- U.S. crude inventories rise to 2018 high of 436 mln barrels
- U.S. crude oil production hits record high of 10.62 mln bpd
- Analysts expect U.S. oil production to rise further still
- OPEC output broadly inline with production cut targets
Oil prices dipped on Thursday, weighed down by swelling U.S. crude inventories and record weekly U.S. production that is countering efforts by producer group OPEC to cut supplies and prop up prices.
Brent crude oil futures were at $73.19 per barrel at 0404 GMT, down 17 cents, or 0.2 percent, from their last close.
U.S. West Texas Intermediate (WTI) crude futures were down 11 cents, or 0.2 percent, at $67.82 per barrel.
Prices were pulled down by a report from the U.S. Energy Information Administration (EIA) on Wednesday showing U.S. crude inventories jumped by 6.2 million barrels to 435.96 million barrels in the week to April 27, the highest level in 2018.
“The (EIA) report showed a much larger than expected crude build for last week as well as an unexpected build in gasoline inventories,” said William O’Loughlin, investment analyst at Australia’s Rivkin Securities.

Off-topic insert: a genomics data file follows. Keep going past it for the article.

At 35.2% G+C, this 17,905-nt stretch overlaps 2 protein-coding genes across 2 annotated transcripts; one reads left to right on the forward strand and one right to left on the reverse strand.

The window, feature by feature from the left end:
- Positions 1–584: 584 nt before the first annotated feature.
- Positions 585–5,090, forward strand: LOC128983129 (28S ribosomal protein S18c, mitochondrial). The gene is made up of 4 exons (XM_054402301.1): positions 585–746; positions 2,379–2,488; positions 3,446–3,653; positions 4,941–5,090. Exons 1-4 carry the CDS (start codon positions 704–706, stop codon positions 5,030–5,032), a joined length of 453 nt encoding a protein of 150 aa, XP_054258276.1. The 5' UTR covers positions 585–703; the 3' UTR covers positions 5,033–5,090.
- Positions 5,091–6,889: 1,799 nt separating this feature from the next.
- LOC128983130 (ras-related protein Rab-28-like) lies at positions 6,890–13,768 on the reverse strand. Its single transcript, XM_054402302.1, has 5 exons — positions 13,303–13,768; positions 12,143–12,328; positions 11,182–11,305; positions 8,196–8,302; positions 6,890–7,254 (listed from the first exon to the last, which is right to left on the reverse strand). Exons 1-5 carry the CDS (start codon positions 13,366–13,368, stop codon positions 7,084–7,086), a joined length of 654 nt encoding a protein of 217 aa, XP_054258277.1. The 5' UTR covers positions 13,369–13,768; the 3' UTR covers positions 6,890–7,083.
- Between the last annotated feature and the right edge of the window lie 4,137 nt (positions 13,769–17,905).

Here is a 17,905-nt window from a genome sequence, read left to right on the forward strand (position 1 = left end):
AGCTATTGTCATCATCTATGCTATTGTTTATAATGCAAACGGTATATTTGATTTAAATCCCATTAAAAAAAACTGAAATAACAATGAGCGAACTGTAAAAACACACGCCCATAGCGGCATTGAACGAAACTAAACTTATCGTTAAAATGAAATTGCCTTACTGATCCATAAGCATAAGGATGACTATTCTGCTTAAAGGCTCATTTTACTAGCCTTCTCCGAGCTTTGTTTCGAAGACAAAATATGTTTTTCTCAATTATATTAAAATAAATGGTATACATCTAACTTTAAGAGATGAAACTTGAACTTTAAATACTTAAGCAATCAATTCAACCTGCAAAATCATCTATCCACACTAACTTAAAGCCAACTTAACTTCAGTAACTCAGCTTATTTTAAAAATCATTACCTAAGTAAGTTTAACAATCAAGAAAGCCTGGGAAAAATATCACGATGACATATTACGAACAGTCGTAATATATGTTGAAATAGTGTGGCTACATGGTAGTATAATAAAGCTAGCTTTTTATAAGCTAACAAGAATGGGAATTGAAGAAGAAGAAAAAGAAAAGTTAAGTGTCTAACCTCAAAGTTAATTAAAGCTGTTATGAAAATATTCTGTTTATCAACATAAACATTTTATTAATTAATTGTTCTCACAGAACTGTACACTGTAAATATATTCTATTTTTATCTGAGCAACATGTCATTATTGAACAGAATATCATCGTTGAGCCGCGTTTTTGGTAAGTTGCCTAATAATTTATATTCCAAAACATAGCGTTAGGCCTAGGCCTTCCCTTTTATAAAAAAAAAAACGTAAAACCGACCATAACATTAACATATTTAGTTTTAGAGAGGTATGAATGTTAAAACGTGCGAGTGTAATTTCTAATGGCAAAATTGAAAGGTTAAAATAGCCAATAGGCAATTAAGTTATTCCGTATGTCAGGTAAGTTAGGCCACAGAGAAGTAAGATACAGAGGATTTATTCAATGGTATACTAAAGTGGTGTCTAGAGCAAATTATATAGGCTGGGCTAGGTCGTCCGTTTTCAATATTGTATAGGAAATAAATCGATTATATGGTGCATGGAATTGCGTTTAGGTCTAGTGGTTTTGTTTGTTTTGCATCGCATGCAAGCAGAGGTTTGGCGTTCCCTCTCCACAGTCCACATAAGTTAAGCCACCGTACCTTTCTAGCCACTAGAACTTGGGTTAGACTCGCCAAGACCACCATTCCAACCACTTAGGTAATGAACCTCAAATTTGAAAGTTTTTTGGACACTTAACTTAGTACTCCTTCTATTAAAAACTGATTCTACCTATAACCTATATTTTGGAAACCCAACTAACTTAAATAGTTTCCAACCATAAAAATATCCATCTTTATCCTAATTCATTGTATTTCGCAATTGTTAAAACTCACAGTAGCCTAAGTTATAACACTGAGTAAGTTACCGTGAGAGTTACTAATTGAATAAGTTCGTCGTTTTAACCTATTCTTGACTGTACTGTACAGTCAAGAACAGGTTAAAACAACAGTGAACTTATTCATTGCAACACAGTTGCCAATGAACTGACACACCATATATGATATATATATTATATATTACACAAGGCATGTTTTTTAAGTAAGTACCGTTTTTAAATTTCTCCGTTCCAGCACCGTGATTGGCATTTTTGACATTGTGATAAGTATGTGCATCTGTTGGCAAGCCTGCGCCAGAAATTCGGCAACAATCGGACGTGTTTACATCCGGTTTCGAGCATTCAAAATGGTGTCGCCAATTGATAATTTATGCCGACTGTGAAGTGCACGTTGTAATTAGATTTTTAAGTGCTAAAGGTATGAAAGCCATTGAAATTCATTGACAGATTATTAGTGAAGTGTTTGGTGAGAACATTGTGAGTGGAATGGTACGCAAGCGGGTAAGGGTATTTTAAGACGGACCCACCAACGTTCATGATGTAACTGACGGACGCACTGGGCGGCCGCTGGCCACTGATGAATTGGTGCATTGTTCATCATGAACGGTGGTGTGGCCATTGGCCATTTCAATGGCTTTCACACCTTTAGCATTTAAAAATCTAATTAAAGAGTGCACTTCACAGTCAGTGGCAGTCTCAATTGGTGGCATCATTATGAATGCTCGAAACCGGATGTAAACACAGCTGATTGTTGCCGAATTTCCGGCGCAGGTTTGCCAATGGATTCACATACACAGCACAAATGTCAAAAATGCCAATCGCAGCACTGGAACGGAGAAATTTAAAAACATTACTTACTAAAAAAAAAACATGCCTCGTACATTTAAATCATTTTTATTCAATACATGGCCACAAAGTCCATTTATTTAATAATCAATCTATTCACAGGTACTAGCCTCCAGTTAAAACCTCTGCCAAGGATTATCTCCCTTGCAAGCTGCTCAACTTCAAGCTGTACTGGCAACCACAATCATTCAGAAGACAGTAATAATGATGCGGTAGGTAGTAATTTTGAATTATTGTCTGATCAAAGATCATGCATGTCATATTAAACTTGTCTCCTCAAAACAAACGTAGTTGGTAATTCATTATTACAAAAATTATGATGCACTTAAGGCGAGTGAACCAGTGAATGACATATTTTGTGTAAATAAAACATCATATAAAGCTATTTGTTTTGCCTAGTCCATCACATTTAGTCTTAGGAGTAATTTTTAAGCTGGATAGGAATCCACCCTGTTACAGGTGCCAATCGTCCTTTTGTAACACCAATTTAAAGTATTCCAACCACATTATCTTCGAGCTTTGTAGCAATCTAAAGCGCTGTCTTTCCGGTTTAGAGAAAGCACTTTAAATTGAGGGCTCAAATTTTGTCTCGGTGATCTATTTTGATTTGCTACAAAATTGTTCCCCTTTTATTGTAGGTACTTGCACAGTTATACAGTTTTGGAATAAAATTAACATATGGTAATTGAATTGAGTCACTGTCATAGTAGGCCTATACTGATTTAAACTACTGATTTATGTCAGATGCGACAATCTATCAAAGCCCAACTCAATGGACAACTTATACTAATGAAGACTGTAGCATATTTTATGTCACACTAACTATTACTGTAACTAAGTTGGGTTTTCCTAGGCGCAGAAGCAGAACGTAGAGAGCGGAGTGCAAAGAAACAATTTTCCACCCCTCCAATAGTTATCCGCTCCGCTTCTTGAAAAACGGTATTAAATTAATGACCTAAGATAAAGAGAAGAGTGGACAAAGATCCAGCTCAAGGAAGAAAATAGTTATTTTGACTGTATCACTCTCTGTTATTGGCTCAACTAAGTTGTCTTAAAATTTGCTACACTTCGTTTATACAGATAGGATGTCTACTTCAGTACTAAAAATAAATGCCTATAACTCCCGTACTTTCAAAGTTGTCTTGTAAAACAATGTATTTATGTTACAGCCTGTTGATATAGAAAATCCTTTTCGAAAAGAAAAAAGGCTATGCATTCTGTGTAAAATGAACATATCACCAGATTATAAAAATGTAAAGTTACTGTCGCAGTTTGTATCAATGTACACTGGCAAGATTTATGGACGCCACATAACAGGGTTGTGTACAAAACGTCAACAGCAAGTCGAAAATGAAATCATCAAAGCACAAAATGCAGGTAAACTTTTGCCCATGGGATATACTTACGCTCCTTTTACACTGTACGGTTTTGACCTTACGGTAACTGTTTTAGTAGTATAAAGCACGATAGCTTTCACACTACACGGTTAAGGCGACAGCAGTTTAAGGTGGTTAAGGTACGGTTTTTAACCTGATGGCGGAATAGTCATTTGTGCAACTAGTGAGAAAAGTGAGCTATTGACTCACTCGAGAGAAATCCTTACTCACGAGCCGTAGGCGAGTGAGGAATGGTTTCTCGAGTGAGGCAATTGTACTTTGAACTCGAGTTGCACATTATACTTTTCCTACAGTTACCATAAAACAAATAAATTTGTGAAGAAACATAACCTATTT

U.S. oil production also rose to a record of 10.62 million barrels per day (bpd), a jump of more than a quarter since mid-2016.
The United States now produces more crude oil than top exporter and Saudi Arabia, the biggest producer in the Organization of the Petroleum Exporting Countries.
Only Russia currently pumps more oil, at around 11 million bpd, though the United States could surpass that level soon.
U.S. drillers added five oil rigs looking for new production in the week to April 27, according to energy services firm Baker Hughes, bringing the total count to 825, the most since March 2015.
U.S. producers are being incentivised to ramp up production as OPEC restricts production and raises prices.
State-owned producer Saudi Aramco said on Wednesday it has raised the June price for its Arab Light grade for Asian customers by 70 cents a barrel versus May to a premium of $1.90 a barrel to the Oman/Dubai average, the highest since August 2014.
Overall, OPEC produced around 32 million bpd of crude oil in April, according to a Reuters survey, implying that its production is slightly below its target of 32.5 million bpd, due largely to plunging output in Venezuela.
BMI Research said it expects OPEC’s output to remain stable around or slightly above 32 million bpd for the rest of the year.